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Written by
on 19 September 2018


Do you get frustrated with people NOT looking at workplace risk assessments with a degree of common sense with regards to controlling the residual risk needed in the workplace?

Many people think that risk assessment is about creating vast amounts of paperwork, it is not, but rather about identifying sensible measures to control the risks in your workplace.

The basis behind a workplace risk assessment is to start with a hazard analysis, whereby you look at what can cause harm or damage, and if the risk is any more than as low as reasonably practicable you need to introduce control measures to reduce the risk to a low and acceptable level.

On a construction site, it is not feasible to be able to achieve a zero risk, but if you can achieve a risk factor that means there is only a very low risk of anything going wrong you have done as much as you can.

During workplace risk assessment, whether using the simple High, Medium or Low process or the traffic light system Red, Amber or Green the same principals apply.

(Don’t get me started on the numbers matrix)

With a high-risk activity unless adequate control measures are in place, someone will almost definitely get hurt, or damage will be caused sooner or later.

A scenario

Should you go through a Red light in your car sooner or later; you will crash or knock someone over.

With a residual risk of Medium, there is still a very good chance that someone will be hurt or damage will be caused if additional control measures are not put in place.

To drive through an Amber light there is still a good chance that a car could be coming the other way or the Pedestrians have not finished crossing the road…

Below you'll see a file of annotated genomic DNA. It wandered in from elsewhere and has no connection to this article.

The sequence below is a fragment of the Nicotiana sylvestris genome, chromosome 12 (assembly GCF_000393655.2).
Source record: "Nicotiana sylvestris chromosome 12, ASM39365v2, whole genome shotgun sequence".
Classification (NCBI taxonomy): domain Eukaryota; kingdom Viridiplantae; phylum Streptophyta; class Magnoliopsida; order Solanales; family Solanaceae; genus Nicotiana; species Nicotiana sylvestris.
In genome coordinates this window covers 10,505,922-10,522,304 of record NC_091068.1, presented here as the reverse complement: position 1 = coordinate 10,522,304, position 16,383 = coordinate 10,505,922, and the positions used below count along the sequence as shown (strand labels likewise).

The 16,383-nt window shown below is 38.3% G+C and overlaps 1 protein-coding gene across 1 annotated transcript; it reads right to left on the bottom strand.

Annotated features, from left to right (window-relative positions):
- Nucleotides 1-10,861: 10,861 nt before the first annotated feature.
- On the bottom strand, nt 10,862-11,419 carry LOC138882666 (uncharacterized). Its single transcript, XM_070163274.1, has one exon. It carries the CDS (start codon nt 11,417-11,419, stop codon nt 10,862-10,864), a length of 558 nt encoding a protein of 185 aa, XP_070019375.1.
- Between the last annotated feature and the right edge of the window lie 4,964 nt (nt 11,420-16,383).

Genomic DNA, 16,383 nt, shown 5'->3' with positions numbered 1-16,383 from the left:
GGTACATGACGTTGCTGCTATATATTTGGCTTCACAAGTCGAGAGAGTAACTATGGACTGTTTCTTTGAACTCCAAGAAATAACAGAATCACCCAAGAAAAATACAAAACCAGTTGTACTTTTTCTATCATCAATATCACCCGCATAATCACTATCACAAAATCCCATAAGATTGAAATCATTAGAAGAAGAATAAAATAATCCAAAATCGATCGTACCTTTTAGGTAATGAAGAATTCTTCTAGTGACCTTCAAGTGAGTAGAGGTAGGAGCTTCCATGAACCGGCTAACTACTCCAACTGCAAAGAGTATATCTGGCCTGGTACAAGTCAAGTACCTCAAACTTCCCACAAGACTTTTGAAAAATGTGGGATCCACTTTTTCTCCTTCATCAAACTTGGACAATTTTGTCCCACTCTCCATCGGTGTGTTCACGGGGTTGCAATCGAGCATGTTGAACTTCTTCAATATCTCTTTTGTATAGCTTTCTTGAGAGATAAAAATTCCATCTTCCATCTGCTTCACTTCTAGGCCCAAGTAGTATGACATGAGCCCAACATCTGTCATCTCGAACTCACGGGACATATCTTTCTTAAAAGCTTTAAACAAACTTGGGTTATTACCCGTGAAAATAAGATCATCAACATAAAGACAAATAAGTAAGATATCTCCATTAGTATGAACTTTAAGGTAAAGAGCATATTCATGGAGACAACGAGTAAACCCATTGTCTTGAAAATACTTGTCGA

So, by putting control measures in place so that we achieve a risk as low (not medium) as reasonably practicable, we can go to work, still with a low risk so all works will still need to be done safely, but with a very low risk of anyone getting hurt or damage being caused.

To drive through when the Green light is showing there should not be any cars coming in the other direction or anyone crossing the road, but there is still a low risk, so you still need to keep your eyes open and your wits about you.

Just keep things simple

So, to keep workplace risk assessments as simple as possible and identify steps to reduce risks and the chances of an accident occurring in your workplace – ask your workers what the most dangerous task they complete is or where they think they are most likely to have an incident.

Always engage your workforce in producing workplace risk assessments, because after all, they are the ones doing the work yet their input is often overlooked.

Now it’s your turn

Have your say in the comments section below.

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A chartered safety and risk management practitioner with 20+ years of experience. David provides a healthy dose of how-to articles, advice and guidance to make compliance easier for construction professionals, Architects and the built environment. Get social with David on Twitter, Facebook and Linkedin.

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